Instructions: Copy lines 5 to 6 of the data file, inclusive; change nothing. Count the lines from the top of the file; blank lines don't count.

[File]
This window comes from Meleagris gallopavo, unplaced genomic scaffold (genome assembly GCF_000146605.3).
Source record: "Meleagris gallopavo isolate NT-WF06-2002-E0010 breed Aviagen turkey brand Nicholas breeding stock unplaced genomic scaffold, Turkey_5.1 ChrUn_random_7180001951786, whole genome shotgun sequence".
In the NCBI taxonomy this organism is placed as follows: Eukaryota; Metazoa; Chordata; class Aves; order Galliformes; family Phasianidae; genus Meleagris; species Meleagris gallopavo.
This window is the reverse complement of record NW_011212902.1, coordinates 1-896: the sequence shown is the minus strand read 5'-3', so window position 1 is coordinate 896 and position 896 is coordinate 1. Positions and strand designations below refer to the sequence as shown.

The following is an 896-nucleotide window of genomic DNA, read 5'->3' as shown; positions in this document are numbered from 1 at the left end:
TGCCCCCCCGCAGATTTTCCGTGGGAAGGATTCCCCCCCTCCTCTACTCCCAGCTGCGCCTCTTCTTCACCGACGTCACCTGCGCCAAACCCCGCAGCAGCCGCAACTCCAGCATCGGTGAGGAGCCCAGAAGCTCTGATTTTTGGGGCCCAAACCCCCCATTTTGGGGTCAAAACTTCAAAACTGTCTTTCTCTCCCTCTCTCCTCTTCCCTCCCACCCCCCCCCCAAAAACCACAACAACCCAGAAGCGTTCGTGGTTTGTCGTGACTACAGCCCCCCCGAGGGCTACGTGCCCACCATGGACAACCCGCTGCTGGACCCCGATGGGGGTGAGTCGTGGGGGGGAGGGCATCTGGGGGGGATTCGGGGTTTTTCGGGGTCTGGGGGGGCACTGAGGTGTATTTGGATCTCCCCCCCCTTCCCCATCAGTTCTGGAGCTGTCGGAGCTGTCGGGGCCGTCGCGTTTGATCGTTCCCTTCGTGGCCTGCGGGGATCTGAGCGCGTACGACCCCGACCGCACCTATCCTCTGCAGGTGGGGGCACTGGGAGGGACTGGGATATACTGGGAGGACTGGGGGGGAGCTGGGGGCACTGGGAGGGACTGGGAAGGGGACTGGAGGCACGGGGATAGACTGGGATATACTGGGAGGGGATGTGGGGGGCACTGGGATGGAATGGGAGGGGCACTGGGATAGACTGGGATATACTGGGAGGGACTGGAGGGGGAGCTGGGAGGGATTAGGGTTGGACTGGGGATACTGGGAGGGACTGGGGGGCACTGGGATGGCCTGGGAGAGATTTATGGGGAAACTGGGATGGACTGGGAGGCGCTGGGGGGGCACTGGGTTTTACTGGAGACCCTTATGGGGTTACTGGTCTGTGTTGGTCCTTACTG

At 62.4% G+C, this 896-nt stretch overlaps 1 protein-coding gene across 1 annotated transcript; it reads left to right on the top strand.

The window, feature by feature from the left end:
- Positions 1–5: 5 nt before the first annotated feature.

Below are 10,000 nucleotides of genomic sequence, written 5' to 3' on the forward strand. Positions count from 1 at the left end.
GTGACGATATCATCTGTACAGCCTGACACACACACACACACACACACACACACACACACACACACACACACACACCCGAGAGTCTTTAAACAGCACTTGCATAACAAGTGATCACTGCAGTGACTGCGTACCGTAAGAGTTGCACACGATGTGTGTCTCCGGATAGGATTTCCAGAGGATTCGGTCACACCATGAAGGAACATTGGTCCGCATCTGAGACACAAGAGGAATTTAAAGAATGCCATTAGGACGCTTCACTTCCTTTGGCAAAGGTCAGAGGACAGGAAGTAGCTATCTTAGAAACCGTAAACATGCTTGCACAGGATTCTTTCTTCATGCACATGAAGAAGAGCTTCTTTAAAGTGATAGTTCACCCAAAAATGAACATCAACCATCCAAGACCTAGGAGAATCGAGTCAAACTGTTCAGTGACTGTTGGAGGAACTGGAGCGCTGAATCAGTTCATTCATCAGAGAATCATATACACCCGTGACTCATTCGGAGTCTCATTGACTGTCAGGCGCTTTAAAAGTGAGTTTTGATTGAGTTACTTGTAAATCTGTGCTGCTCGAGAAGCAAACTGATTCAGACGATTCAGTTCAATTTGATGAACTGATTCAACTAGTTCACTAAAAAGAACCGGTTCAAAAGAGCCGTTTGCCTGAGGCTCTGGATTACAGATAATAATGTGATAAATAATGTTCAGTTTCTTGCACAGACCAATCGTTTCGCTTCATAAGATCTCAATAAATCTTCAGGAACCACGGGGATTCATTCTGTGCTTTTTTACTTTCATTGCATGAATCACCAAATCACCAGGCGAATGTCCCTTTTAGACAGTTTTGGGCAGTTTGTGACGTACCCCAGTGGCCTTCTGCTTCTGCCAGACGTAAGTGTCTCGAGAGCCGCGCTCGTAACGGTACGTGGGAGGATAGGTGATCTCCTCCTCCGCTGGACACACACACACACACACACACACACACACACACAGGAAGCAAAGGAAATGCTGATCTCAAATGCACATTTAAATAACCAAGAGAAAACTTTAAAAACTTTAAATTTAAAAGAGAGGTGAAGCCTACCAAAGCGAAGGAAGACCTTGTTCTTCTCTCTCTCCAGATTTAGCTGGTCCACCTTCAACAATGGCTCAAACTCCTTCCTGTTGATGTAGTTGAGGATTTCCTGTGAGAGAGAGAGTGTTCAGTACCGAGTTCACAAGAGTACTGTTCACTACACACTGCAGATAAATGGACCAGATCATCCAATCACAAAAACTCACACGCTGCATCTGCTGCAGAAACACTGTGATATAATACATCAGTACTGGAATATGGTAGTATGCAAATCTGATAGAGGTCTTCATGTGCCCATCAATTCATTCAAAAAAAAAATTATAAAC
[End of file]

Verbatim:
The following is an 896-nucleotide window of genomic DNA, read 5'->3' as shown; positions in this document are numbered from 1 at the left end:
TGCCCCCCCGCAGATTTTCCGTGGGAAGGATTCCCCCCCTCCTCTACTCCCAGCTGCGCCTCTTCTTCACCGACGTCACCTGCGCCAAACCCCGCAGCAGCCGCAACTCCAGCATCGGTGAGGAGCCCAGAAGCTCTGATTTTTGGGGCCCAAACCCCCCATTTTGGGGTCAAAACTTCAAAACTGTCTTTCTCTCCCTCTCTCCTCTTCCCTCCCACCCCCCCCCCAAAAACCACAACAACCCAGAAGCGTTCGTGGTTTGTCGTGACTACAGCCCCCCCGAGGGCTACGTGCCCACCATGGACAACCCGCTGCTGGACCCCGATGGGGGTGAGTCGTGGGGGGGAGGGCATCTGGGGGGGATTCGGGGTTTTTCGGGGTCTGGGGGGGCACTGAGGTGTATTTGGATCTCCCCCCCCTTCCCCATCAGTTCTGGAGCTGTCGGAGCTGTCGGGGCCGTCGCGTTTGATCGTTCCCTTCGTGGCCTGCGGGGATCTGAGCGCGTACGACCCCGACCGCACCTATCCTCTGCAGGTGGGGGCACTGGGAGGGACTGGGATATACTGGGAGGACTGGGGGGGAGCTGGGGGCACTGGGAGGGACTGGGAAGGGGACTGGAGGCACGGGGATAGACTGGGATATACTGGGAGGGGATGTGGGGGGCACTGGGATGGAATGGGAGGGGCACTGGGATAGACTGGGATATACTGGGAGGGACTGGAGGGGGAGCTGGGAGGGATTAGGGTTGGACTGGGGATACTGGGAGGGACTGGGGGGCACTGGGATGGCCTGGGAGAGATTTATGGGGAAACTGGGATGGACTGGGAGGCGCTGGGGGGGCACTGGGTTTTACTGGAGACCCTTATGGGGTTACTGGTCTGTGTTGGTCCTTACTG